Douglas Krantz - Technical Writer - Describing How It Works

How do I Disconnect a Horn/Strobe to Redo the Paneling?

By Douglas Krantz | Maintenance

How do I Disconnect a Horn/Strobe to Redo the Paneling?


How do I Disconnect a Horn/Strobe to Redo the Paneling?


Greetings Douglas,

I am a facilities mgr. at a fairly large church. I have done many things in the trades in my life but have never touched an alarm system.

My question is; can I remove a simple horn strobe from a wall that needs to be sheeted with an FRP type paneling, and if so, will I set off the alarm?

I am assuming that any fault might set it off. FYI there are two black leads wired to one of the contacts and two red leads to the other.

If this will set it off, can I restore it by wiring these leads together in some way?

Please advise if possible?

Thank You, CW

You have to be careful with fire alarm systems, they're to protect people and are wired in a way to alert you if there are any problems.

As far as setting off the alarms so the entire building evacuates, removing the wires from a horn/strobe probably won't, by itself, set off the alarms. This kind of problem is rare, but if somewhere else in the building, something is having a problem, there is a slight chance the whole building will go into alarm.

Trouble with the System

The fire alarm system is wired for life-safety. Disconnecting a wire will cause the fire alarm panel to show a yellow trouble light, turn on a local buzzer inside the panel, and display the trouble.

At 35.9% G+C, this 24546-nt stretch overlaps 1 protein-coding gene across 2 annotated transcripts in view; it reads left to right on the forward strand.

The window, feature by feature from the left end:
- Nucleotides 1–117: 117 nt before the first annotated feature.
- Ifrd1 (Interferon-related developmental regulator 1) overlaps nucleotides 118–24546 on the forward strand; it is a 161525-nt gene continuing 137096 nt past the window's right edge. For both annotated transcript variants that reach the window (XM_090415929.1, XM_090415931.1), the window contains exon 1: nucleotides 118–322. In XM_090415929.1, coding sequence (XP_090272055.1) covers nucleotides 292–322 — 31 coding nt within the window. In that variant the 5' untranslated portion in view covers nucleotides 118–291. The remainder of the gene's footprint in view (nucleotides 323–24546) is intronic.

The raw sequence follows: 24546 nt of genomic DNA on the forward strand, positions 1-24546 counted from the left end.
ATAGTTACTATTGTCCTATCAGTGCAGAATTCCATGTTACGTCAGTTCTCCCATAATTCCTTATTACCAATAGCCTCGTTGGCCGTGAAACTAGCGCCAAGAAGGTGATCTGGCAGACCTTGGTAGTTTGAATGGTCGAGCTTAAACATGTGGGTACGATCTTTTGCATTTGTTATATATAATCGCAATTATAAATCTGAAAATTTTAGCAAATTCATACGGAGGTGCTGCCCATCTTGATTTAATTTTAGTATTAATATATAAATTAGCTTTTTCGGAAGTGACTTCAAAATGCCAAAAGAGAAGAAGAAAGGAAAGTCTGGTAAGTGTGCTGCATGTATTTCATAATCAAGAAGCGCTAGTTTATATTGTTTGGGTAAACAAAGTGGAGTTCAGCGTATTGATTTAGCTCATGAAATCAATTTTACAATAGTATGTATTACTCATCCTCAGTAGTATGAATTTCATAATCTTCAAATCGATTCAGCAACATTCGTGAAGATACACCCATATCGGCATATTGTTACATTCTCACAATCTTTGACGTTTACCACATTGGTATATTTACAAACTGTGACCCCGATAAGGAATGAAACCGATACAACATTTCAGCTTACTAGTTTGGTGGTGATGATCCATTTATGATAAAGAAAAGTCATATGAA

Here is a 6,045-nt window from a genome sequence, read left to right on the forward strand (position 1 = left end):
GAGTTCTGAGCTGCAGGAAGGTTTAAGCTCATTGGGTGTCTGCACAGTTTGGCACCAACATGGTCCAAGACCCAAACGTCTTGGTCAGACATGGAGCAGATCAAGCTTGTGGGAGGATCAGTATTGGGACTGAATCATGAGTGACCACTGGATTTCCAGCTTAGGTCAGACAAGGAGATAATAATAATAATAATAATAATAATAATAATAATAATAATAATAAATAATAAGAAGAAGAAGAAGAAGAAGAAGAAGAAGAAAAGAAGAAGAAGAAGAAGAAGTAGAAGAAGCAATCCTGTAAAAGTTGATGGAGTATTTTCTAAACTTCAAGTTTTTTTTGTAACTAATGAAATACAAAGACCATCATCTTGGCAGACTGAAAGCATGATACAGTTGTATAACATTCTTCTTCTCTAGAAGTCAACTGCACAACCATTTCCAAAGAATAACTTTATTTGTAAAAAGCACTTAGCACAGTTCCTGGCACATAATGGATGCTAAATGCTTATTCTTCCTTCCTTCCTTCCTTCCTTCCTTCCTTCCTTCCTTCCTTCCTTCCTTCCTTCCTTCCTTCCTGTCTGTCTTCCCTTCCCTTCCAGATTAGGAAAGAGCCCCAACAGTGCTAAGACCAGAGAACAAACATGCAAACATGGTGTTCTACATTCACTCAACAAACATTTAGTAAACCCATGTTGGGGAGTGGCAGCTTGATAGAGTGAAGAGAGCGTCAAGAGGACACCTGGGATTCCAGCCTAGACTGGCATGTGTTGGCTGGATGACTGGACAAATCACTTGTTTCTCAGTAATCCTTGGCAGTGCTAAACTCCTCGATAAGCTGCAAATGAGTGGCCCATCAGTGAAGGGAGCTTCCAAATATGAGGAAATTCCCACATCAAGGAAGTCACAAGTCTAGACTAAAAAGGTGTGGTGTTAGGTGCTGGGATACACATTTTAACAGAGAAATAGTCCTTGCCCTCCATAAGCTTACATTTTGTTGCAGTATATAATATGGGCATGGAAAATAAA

The panel goes one step further and calls your monitoring company to let them know about the trouble.

These actions are performed by the fire alarm control panel so the monitoring company can let the church know about the trouble.

Call the Monitoring Company

Before disconnecting anything, call the monitoring company and ask them to put the system "on test" during the time you're working on the system. Make sure they will not take action to call the church when they receive troubles.

Also, because there is a slim chance of setting off the alarms, place the whole system "on test" with the monitoring company. This is so that while you're working on it, they won't take the action of dispatching the fire department. When the firefighters arrive, it's so embarrassing explaining the work you're doing.

The system should be "on test" the entire time you're on site working on the system. However, don't leave the system "on test" when you're not there. If there's a fire when you're not there, you want the fire department to arrive.

Remember, even when the fire alarm system is on test, fires do happen. Placing the system "on test" means you are responsible to look for fires. If there's a fire, you have to call the fire department yourself.

Camera

Your camera is your memory showing how the system was wired. Before disconnecting anything, take many pictures to remind you of exactly how the horn/strobe was wired.